Just thought I will post some photos I took a while back.  I haven’t done much with my camera in the past week mainly because I have been trying to pick up some reading and trying to catch up with my sleeping.

I thought it was easy to take photos of the moon. But as it turns out, it is harder than I originally thought.  If you use the camera auto exposure setting, you will most likely get a photo that looks like the photo above. You will see the moon like a headlight of a car, it would be bright but you loose all the details. Reason? Your camera evaluates the average exposure of the field of view and decides the sky is a bit dark.  Therefore it sets the exposure to capture as much light as it can from the sky.  But since the moon is a much brighter light source, it will become over exposed and you will loose its details.  The photo taken above with F7.1, 15s exposure and ISO100 setting using the EF 70-200 f4L lens.

It might be better to switch the camera to manual mode and start experimenting with the shutter speed and aperture settings. After playing around a bit, I got the above photo. As you see, the sky appears to be totally dark and the clouds around the moon disappear. I get much better detail of the moon surface and the over exposure “light flooding” around the moon is gone.  The photo was taken with F7.1, 1/100s exposure and ISO100 setting using the EF 70-200 f4L lens. What a difference from 15 seconds to 1/100 seconds!  The first photo was overexposed by 1,500 times!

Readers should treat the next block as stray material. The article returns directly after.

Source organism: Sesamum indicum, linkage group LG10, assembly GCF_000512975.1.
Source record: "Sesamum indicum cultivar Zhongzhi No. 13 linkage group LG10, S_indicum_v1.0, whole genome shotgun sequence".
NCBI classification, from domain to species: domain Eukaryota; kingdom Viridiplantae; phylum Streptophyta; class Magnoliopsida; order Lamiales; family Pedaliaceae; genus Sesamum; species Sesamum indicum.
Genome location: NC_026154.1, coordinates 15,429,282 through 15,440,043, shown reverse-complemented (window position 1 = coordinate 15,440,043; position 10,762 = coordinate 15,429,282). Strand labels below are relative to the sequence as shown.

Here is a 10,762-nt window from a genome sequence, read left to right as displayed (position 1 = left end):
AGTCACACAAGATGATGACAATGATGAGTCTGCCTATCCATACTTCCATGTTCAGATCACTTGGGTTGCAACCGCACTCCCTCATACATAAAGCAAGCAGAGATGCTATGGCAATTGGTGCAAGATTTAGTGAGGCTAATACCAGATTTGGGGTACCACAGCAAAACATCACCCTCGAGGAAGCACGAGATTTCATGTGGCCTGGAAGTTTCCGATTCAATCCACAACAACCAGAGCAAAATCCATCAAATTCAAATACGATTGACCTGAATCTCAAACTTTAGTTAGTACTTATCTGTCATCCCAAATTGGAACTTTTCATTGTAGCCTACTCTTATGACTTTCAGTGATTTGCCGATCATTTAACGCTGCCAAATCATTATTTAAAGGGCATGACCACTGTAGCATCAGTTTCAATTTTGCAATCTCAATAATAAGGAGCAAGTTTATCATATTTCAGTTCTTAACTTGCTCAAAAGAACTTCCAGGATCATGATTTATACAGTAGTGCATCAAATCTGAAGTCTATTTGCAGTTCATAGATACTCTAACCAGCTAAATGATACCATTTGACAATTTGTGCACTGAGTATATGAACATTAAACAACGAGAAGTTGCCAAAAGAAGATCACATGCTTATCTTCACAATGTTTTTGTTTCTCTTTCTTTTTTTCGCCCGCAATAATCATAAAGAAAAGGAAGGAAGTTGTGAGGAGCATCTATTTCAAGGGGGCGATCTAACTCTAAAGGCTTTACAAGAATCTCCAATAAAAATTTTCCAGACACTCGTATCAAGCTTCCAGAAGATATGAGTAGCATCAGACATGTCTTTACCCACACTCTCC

On a different day, we had some rain and some sun.  And when you mix them together, you get rainbows!  It was a big rainbow and the photo does not do justice of how awesome it looked.  There was actually a second one in parallel to its right. This photo was taken with F13.0, 1/250s and ISO800 setting using the EF-S 10-22mm f3.5 lens.

Ok that’s it for today, got to get some sleep, too.

Tagged with: EF 70-200mmEF-S 10-22mmmoonphotosrainbowrichmondstevestonT1itips
 

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